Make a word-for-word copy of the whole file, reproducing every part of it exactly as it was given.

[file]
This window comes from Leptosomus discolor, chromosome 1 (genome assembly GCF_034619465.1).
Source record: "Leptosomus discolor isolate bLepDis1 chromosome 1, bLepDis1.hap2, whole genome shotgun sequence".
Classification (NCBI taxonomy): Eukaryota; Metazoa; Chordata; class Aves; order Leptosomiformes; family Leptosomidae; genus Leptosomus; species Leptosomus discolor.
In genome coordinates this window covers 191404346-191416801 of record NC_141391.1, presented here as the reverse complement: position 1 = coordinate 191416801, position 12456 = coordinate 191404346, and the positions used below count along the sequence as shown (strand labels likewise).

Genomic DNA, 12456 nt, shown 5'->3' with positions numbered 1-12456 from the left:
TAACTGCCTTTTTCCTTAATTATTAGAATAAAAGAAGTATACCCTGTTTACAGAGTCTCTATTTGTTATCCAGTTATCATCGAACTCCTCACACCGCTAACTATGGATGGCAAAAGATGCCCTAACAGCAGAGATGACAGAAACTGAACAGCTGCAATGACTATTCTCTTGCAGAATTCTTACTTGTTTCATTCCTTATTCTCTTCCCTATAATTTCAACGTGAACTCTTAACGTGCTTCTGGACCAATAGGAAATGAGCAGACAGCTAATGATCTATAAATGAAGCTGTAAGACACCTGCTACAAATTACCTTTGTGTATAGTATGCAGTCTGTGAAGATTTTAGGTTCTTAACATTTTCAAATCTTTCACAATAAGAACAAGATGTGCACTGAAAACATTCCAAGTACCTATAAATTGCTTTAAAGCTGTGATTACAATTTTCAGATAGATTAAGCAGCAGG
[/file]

This window comes from Leptosomus discolor, chromosome 1 (genome assembly GCF_034619465.1).
Source record: "Leptosomus discolor isolate bLepDis1 chromosome 1, bLepDis1.hap2, whole genome shotgun sequence".
Classification (NCBI taxonomy): Eukaryota; Metazoa; Chordata; class Aves; order Leptosomiformes; family Leptosomidae; genus Leptosomus; species Leptosomus discolor.
In genome coordinates this window covers 191404346-191416801 of record NC_141391.1, presented here as the reverse complement: position 1 = coordinate 191416801, position 12456 = coordinate 191404346, and the positions used below count along the sequence as shown (strand labels likewise).

Genomic DNA, 12456 nt, shown 5'->3' with positions numbered 1-12456 from the left:
TAACTGCCTTTTTCCTTAATTATTAGAATAAAAGAAGTATACCCTGTTTACAGAGTCTCTATTTGTTATCCAGTTATCATCGAACTCCTCACACCGCTAACTATGGATGGCAAAAGATGCCCTAACAGCAGAGATGACAGAAACTGAACAGCTGCAATGACTATTCTCTTGCAGAATTCTTACTTGTTTCATTCCTTATTCTCTTCCCTATAATTTCAACGTGAACTCTTAACGTGCTTCTGGACCAATAGGAAATGAGCAGACAGCTAATGATCTATAAATGAAGCTGTAAGACACCTGCTACAAATTACCTTTGTGTATAGTATGCAGTCTGTGAAGATTTTAGGTTCTTAACATTTTCAAATCTTTCACAATAAGAACAAGATGTGCACTGAAAACATTCCAAGTACCTATAAATTGCTTTAAAGCTGTGATTACAATTTTCAGATAGATTAAGCAGCAGG